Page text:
For the full-year we still anticipate SG&A expense to be 9.2% to 9.5% of home sale revenues. Our financial services operations reported pre-tax income of $40 million in the second quarter, which is down from $51 million in the same period last year. The decrease in pre-tax income reflects the extremely competitive market conditions that continue to pressure profitability and capture rate in the business. In the quarter, our capture rate was 78%, down from 86% last year, as we are unwilling to chase market pricing down to unprofitable levels.
Our tax expense in the second quarter was $212 million, representing an effective tax rate of 24.5%. In the second quarter of last year, our reported tax expense of $136 million, or an effective tax rate of 21.3% included a tax benefit of $12 million, and the benefit of federal energy efficient home credits, which expired as of December 31 last year.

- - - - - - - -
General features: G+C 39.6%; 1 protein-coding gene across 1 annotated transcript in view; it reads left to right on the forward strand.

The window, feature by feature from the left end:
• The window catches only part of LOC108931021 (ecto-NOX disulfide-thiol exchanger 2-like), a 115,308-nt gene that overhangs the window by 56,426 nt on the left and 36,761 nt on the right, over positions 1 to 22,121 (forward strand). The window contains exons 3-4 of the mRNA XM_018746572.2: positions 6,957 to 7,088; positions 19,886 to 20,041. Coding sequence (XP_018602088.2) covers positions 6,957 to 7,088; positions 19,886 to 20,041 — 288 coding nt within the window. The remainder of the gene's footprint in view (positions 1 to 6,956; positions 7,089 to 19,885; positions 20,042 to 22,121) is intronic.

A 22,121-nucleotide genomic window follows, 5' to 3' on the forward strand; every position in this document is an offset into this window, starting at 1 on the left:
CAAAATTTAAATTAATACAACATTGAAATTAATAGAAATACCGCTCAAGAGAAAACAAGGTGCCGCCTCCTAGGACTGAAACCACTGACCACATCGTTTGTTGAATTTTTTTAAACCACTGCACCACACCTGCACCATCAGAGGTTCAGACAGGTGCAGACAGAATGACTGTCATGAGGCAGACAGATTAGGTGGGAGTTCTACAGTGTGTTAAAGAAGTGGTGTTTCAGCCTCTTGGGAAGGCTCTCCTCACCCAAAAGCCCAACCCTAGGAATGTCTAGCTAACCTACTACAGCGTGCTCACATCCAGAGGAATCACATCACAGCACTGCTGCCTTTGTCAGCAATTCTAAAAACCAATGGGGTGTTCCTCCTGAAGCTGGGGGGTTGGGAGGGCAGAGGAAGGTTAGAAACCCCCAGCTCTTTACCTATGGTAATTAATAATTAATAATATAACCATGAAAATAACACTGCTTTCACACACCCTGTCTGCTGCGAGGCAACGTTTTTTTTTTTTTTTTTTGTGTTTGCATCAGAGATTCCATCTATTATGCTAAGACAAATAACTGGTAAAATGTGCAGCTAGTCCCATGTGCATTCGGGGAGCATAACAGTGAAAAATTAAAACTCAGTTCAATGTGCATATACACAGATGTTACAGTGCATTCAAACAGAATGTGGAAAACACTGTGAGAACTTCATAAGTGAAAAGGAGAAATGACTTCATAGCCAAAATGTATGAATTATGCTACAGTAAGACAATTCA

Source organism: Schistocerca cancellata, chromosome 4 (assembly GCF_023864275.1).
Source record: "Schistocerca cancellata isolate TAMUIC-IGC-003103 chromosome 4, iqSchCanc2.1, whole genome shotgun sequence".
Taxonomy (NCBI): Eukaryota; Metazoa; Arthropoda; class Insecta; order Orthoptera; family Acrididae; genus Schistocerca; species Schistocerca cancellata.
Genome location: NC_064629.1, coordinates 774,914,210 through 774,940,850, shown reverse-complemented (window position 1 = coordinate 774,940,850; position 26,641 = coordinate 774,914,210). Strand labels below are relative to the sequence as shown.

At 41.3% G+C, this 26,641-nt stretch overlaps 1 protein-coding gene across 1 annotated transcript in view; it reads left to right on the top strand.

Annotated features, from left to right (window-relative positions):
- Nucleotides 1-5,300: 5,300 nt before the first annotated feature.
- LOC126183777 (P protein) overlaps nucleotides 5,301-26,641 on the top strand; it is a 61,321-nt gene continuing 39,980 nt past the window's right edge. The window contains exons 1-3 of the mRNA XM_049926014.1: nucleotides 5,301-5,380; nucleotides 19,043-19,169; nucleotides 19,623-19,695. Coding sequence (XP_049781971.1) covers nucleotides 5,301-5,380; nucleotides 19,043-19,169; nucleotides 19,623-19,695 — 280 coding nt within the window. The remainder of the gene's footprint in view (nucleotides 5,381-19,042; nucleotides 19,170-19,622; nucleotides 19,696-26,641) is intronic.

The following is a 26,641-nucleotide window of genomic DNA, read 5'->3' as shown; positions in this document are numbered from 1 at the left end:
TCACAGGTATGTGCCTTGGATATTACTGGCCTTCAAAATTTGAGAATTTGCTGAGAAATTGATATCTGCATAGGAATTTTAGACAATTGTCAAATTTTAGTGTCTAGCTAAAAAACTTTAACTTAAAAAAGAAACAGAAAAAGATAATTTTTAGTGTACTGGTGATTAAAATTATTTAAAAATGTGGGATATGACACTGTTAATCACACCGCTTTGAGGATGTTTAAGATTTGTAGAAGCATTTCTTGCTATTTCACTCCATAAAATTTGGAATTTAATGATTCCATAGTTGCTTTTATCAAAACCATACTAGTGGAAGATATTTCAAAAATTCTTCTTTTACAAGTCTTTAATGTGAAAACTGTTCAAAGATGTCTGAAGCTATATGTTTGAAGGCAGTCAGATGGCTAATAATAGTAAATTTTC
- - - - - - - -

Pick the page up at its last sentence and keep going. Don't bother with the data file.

Looking at the bottom-line, PulteGroup's reported net income for the second quarter was $652 million, or $2.73 per share. In the prior year, our reported net income was $503 million, or $1.90 per share with adjusted net income for the period of $456 million, or $1.72 per share.
In the second quarter, the company continued its active share repurchase program buying back 7.1 million shares for $294 million, or an average price of $41.44 per share. Through the first six months of the year, we have repurchased 17.4 million shares, or 7% of our shares outstanding for $794 million.
Throughout the past 10 years, we have taken a fairly systematic approach to our share repurchases. We plan to maintain a routine presence in the market, but given ongoing stock market volatility, we will incorporate more of an opportunistic approach to share repurchases. Over the near term, we believe this strategy allows us to be more responsive to changing market conditions.